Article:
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Ralph Nader, love him or leave him, usually gets done what he wants done. Some folks laughed when he began his campaign to do away with the Corvair. Well, just try to buy a new one. A lot more chortled when Nader said he was out to get rid of the two-party system. Now, thanks to his run, Republicans now control the executive branch, both chambers of Congress, and the Supreme Court. Voilà! No more two-party system.
So maybe D.C. United’s new owner shouldn’t try to pull a George W. Bush by sticking his hand into the public till for funds for a new stadium. Unless, that is, he’d like Nader to smack it.
Nader only recently launched an offensive in an arena one normally wouldn’t associate with the well-intentioned activist: sports. In January, FansFirst!, a group under one of Nader’s umbrella do-gooder organizations, the Center for Study of Responsive Law, hung its shingle downtown.
FansFirst! intends to eventually expand its mission to include such causes as fighting for more affordable tickets. But, for now, the use of public money to build sports arenas, an issue Nader raised while on the stump during his eventful Green Party run, is the front-burner topic.
“That gives us plenty to work with,” says Shawn McCarthy, the Nader raider who is the founding administrator of FansFirst!.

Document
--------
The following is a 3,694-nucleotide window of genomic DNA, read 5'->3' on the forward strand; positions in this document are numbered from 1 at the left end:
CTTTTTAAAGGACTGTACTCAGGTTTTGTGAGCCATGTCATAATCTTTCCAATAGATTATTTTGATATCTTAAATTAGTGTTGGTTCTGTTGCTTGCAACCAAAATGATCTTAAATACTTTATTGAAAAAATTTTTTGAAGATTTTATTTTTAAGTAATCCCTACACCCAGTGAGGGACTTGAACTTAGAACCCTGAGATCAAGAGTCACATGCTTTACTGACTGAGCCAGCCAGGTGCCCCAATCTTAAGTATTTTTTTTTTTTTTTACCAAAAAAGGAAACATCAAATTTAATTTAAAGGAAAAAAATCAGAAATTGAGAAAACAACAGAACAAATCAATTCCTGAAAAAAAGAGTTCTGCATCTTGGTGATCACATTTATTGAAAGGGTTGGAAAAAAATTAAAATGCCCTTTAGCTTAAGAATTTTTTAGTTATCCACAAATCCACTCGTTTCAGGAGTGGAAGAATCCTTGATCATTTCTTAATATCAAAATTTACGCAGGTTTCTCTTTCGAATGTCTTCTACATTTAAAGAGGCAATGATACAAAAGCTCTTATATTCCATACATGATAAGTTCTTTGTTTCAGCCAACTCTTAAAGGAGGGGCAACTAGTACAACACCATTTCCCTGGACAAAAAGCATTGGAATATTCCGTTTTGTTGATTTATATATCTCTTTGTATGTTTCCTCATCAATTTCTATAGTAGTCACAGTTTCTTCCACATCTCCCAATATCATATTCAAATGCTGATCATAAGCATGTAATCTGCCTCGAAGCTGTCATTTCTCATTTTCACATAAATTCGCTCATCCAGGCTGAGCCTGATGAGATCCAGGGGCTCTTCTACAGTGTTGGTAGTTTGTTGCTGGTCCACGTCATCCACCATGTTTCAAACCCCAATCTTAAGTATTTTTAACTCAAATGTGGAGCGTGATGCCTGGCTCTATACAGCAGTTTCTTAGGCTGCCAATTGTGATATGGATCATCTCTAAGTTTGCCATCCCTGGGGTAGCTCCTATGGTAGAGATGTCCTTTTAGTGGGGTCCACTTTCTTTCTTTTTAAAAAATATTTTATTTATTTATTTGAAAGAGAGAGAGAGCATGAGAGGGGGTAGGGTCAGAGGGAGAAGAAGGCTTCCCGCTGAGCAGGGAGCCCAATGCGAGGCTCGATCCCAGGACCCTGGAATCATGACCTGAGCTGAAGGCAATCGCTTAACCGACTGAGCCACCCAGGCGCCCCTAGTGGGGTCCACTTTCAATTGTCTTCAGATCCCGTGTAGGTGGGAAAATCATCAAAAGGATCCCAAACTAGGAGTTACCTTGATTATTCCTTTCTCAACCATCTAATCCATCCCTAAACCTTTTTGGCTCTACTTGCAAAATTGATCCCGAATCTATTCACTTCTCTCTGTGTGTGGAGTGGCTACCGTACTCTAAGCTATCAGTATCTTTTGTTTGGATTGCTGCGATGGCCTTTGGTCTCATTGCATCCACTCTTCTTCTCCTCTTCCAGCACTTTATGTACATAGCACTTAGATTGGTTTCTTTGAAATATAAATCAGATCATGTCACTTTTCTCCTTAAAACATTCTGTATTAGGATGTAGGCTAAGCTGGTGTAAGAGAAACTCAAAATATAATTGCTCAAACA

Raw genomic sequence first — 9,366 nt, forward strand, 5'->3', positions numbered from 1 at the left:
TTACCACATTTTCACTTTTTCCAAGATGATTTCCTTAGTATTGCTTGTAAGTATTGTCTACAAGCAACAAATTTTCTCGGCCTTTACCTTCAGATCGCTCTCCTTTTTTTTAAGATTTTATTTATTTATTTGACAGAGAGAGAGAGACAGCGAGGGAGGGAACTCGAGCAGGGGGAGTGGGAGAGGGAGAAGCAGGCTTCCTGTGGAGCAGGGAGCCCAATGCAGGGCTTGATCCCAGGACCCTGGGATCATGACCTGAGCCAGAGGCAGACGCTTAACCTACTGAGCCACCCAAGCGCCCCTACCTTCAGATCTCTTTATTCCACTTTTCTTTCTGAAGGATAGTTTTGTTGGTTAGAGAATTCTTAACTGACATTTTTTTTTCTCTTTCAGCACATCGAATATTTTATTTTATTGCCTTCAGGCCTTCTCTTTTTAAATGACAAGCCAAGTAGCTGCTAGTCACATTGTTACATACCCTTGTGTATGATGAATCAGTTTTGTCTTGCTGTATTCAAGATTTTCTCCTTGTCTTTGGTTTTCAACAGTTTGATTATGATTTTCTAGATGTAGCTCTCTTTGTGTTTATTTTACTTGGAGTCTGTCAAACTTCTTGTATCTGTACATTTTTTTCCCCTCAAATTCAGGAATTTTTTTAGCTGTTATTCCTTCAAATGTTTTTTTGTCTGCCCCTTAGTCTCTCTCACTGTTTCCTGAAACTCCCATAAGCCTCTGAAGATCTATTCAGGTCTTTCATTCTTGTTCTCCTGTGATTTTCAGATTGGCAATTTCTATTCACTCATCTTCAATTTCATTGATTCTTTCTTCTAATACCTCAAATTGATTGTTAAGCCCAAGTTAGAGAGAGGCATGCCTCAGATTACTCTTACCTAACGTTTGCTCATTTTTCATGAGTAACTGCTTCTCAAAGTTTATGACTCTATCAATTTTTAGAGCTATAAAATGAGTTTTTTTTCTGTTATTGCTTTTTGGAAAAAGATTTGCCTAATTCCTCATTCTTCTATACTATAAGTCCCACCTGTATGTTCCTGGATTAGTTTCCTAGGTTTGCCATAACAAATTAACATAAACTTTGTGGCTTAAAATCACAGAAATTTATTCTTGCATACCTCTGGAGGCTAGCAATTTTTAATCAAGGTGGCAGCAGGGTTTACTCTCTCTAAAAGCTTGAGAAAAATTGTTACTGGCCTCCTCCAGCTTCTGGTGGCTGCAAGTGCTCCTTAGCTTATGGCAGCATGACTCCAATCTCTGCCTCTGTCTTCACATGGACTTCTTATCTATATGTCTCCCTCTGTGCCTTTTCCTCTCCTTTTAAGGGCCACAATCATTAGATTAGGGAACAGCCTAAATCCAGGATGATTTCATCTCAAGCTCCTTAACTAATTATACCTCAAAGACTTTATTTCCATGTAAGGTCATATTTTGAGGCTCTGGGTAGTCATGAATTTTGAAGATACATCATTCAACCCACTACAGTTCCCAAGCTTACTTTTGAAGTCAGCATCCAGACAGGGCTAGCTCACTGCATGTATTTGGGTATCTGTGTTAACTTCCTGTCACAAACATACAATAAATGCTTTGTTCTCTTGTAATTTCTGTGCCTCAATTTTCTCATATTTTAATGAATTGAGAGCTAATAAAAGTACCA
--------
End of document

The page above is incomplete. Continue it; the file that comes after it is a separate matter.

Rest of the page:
FansFirst!’s ire has already been directed at stadium ventures in St. Louis and Detroit, where hundreds of millions of tax dollars that could have been used to improve failing school systems or decayed infrastructure have instead been put into baseball and/or football venues.
Now, however, Nader’s new group is steeling itself for the likelihood that its own back yard will soon turn into a battleground. As President Bush learned during his figureheadship of the Texas Rangers, corporate welfare is alive and thriving in the sports world. City councils and state legislatures now routinely find money in the budget to build stadiums, usually under the threat of losing a sports franchise to another jurisdiction that is willing to cough up the dough.